Rice Crispy Cakes or Buns?

Let’s ask Google:

  1. Rice Crispy Cake – 75 results
  2. Rice Crispy Bun – 17 results

That’s what the Internet says and I agree. ‘nuf said!

For completeness, it should be noted that

  1. It’s Kelloggs Rice Krispies but that name is trademarked as Andy just reminded me so people are more likely to spell it with a C in their cookery books and sites lest the lawyers descend on them!
  2. Kelloggs avoid the bun and cake controversy completely by calling them Rice Krispies Treats. Cowards!

Conversation on #linux leads to some confusion. I wonder if I should quote some of it. The Rice Krispies cakes and buns Irish people refer to are simply made of Rice Krispies and melted chocolate. No yucky marshallow, or whatever else. Chocolate all the way. Yum!


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Donncha

Donncha Ó Caoimh is a software developer at Automattic and WordPress plugin developer. He posts photos at In Photos and can also be found on Google+ and Twitter.

16 thoughts on “Rice Crispy Cakes or Buns?”


  1. It’s neither. They’re either called “Rice Crispy Treats” or “Rice Crispy Bars.” They’re not like buns or cakes at all.


  2. Even without marshmallow fluff, they’re not cakes.

    A cake is a form of food that is usually sweet and often baked. Cakes normally combine some kind of wheat byproduct, a sweetening agent (commonly sugar), a binding agent (generally egg, though gluten or starch are often used by vegetarians and vegans), fats (usually butter or margarine, although a fruit puree can be substituted to avoid using fat), a liquid (milk, water or fruit juice), flavours and some form of leavening agent (such as yeast or baking powder).

    http://en.wikipedia.org/wiki/Cake

    “Candy bar” is the most popular term in the U.S. for confectionery usually packaged in a bar or log form, often coated with chocolate, and sized as a snack for one person. But within that term, a wide variety of products exist, ranging from solid chocolate bars to multiple layerings or mixtures of ingredients such as nuts, fruit, grains in various forms, coconut, marzipan, marshmallow, caramel, nougat, cookie, toffee, fondant, and fudge. In British English and Canadian English the term chocolate bar is used. The word candy is rare in describing sweets in the United Kingdom.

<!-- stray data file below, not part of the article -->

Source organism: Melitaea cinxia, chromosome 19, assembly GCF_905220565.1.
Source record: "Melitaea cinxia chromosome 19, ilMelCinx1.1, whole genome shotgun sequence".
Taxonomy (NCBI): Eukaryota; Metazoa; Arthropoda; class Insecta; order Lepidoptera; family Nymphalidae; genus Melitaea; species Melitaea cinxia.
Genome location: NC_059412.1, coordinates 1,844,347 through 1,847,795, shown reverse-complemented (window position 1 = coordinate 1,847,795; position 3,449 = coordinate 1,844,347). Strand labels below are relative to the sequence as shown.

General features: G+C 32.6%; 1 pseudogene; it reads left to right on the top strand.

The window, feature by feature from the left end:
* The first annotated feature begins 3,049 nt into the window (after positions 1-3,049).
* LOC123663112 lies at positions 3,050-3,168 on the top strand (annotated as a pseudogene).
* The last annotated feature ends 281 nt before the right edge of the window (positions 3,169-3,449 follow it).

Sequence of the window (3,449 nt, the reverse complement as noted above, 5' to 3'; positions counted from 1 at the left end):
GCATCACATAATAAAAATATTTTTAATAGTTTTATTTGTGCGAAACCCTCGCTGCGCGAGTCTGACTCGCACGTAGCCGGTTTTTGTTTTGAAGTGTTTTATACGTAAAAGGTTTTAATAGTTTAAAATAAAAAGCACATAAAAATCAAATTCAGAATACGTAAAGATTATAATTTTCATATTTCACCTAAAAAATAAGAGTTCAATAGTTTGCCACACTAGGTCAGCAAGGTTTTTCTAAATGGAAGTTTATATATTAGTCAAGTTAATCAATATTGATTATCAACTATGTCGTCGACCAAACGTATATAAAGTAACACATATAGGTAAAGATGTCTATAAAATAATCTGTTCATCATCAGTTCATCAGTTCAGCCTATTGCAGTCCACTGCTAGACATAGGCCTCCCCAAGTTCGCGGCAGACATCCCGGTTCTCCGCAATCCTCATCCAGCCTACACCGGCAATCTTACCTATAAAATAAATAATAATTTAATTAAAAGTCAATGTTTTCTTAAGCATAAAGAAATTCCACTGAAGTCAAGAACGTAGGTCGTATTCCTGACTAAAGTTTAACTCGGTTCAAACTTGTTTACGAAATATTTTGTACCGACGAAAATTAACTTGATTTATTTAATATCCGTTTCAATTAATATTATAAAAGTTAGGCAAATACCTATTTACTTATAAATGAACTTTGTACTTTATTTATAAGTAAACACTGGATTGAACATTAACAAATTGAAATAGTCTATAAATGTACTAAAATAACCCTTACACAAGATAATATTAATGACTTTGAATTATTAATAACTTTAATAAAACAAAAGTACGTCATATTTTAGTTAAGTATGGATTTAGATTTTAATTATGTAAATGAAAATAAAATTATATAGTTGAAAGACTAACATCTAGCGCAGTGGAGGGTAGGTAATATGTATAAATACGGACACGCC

http://en.wikipedia.org/wiki/Candy_bar

    The difference between the US and the UK/Ireland in the term “candy bar” has to do with the word “candy.” Not the word “Bar” or the ingredients one assumes would be in a “bar.”

    You wouldn’t call a Twix or a Kit Kat a “cake.”


  3. Ah, but the word bar refers to the shape. A cream egg and a cream egg bar have the same ingredients but one is bar shaped and hence called a bar. You can’t call something that’s not bar-shaped a bar.

    There are, furthermore, two distinct types of rice crispie related sugary snack. The first is the type with just chocolate which is almost always made in a blobby shape in bun cases and is hence known as a rice crispie bun. The other type is the gooey version with toffee or marshmallow fluff or butter and stuff in it. These ones are made in a baking tray then cut up into bars or squares to serve. Clearly these aren’t buns and would be called bars or squares depending on the shape.

    Neither qualifies as a cake though.


  4. to me a cake is large and a bun is small and round.the rice krispie things ur talking about I would call a ricekrispie bun..I make them with toffee mix with rice krispies and put in a BUN case.if they’re square they’re obviously squares and other flat/rectangular or such like are bars.


  5. hiya i’m looking for the receipe for toffee and marshmallows buns so if someone would be kind enough to give me the receipe it will be well appreciated.

    thanks


  6. I always thought it was a bar just like anything made in a pan and cut into little squares are like brownies or cake…they call them bars.


    1. yes but they are not made in a tray and cut up. we’r talking about the classic rice crispies in melted chocolate, spooned into bun cases and left to cool…. rice crispy bun…..BUN!


  7. Holy Schmoly, does it matter? They are all very tasty, and regardless of what they’re called, or how they’re shaped, they are fattening, addictive and just plain good to eat!


  8. we could really get a good debate going on what to call them, but i think most people are satisfied with calling them rice krispie treats


  9. Have you ever tried them with peanut butter and corn syrup (instead of marshmallows)? They are delicious! But thanks for clearing up all the controversy.

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